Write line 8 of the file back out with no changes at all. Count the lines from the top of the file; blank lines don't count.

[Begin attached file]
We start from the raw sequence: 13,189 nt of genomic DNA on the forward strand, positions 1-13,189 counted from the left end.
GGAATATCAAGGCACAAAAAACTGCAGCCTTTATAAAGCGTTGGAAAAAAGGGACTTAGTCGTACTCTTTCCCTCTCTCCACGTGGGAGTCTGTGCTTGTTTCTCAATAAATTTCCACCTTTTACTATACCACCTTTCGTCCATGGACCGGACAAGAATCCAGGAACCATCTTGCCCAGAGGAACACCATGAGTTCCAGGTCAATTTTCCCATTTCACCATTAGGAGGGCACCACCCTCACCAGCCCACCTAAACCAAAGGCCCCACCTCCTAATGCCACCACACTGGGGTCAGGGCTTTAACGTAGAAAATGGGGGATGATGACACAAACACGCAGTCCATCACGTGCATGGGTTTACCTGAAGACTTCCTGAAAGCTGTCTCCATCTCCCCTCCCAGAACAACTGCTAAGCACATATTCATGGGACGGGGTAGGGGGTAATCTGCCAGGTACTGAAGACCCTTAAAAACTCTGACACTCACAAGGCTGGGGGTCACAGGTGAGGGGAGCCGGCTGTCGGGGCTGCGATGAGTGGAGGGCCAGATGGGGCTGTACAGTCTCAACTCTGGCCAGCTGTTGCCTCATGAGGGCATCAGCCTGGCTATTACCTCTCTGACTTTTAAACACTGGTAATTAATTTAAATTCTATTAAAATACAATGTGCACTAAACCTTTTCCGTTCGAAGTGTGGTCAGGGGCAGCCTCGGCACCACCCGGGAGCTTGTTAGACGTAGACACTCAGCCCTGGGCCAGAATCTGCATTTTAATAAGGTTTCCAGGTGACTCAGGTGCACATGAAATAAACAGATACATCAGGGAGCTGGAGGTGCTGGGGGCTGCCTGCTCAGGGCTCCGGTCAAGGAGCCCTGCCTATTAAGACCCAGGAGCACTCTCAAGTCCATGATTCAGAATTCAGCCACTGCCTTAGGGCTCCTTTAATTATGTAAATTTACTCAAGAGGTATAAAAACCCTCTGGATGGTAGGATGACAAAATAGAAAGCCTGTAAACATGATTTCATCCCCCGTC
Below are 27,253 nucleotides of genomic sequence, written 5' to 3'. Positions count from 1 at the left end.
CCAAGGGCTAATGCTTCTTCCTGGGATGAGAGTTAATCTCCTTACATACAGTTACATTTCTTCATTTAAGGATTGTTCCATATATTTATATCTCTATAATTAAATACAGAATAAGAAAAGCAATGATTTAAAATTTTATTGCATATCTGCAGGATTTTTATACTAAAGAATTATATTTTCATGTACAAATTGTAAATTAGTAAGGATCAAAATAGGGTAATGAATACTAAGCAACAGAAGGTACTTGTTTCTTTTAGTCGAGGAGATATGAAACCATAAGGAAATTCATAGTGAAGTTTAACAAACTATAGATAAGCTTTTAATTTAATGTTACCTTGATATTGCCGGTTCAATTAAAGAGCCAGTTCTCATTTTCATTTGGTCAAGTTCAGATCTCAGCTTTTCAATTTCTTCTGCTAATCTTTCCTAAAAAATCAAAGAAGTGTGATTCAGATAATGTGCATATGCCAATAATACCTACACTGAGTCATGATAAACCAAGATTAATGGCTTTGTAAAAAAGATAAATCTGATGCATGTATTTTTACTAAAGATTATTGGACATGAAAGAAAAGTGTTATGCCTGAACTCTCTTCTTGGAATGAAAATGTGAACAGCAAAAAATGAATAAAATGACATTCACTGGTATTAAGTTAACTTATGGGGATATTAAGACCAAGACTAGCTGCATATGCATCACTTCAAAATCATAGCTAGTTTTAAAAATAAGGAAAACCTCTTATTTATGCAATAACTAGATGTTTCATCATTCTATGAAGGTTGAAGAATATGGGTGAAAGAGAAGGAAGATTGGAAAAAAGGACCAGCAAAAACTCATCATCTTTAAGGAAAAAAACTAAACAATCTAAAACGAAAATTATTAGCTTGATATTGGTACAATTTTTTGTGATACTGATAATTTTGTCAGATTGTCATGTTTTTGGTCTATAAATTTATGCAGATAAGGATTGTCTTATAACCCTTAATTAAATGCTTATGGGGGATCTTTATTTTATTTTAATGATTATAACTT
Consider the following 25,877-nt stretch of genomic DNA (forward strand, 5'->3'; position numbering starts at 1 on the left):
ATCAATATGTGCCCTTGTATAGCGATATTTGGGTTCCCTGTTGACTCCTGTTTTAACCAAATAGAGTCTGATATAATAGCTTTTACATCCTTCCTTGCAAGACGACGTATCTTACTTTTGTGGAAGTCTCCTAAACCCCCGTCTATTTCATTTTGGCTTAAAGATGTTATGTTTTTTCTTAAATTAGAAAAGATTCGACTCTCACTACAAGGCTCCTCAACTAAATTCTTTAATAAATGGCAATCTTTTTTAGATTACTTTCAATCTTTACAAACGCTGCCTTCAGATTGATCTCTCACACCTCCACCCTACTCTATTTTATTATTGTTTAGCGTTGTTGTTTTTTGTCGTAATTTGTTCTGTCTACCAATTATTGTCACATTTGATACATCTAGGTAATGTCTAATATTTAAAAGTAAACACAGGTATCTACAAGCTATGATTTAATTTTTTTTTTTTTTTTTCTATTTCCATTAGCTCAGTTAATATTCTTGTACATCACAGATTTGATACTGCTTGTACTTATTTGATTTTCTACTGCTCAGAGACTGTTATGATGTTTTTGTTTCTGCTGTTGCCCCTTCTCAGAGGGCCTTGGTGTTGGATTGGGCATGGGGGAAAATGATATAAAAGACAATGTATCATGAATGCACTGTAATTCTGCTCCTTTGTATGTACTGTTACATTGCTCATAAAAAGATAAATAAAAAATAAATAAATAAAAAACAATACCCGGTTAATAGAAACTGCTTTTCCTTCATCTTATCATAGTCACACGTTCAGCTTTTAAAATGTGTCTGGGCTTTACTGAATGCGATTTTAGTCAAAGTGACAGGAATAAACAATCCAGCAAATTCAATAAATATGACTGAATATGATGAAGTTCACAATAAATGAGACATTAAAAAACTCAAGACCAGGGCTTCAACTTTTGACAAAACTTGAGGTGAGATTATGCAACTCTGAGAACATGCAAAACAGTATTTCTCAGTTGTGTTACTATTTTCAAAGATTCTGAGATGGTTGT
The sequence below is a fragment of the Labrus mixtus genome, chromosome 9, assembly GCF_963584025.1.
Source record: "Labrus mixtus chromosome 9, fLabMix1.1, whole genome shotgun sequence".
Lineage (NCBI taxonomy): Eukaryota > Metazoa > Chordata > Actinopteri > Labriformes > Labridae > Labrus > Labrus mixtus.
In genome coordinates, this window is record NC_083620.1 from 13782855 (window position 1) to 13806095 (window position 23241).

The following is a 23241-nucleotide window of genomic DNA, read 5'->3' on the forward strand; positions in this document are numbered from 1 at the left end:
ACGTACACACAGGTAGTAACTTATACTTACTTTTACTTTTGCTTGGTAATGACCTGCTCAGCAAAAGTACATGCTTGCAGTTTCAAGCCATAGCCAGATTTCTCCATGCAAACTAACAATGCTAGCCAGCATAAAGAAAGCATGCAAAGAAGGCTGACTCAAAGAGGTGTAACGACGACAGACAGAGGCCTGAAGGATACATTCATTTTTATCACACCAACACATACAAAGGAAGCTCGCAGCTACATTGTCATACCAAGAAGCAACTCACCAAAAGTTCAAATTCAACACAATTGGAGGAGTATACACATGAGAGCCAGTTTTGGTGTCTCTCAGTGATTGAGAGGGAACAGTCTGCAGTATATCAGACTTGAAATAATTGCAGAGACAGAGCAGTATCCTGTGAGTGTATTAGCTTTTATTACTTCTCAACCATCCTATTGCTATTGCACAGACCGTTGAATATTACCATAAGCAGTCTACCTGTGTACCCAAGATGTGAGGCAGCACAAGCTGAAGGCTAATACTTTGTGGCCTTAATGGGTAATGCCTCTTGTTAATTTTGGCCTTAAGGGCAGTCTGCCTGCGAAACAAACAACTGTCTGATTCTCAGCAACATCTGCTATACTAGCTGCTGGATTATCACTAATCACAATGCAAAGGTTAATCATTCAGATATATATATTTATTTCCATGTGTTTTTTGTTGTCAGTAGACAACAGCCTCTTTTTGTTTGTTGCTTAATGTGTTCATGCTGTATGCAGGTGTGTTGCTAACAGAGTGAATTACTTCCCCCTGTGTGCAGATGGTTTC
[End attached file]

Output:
Source record: "Labrus mixtus chromosome 9, fLabMix1.1, whole genome shotgun sequence".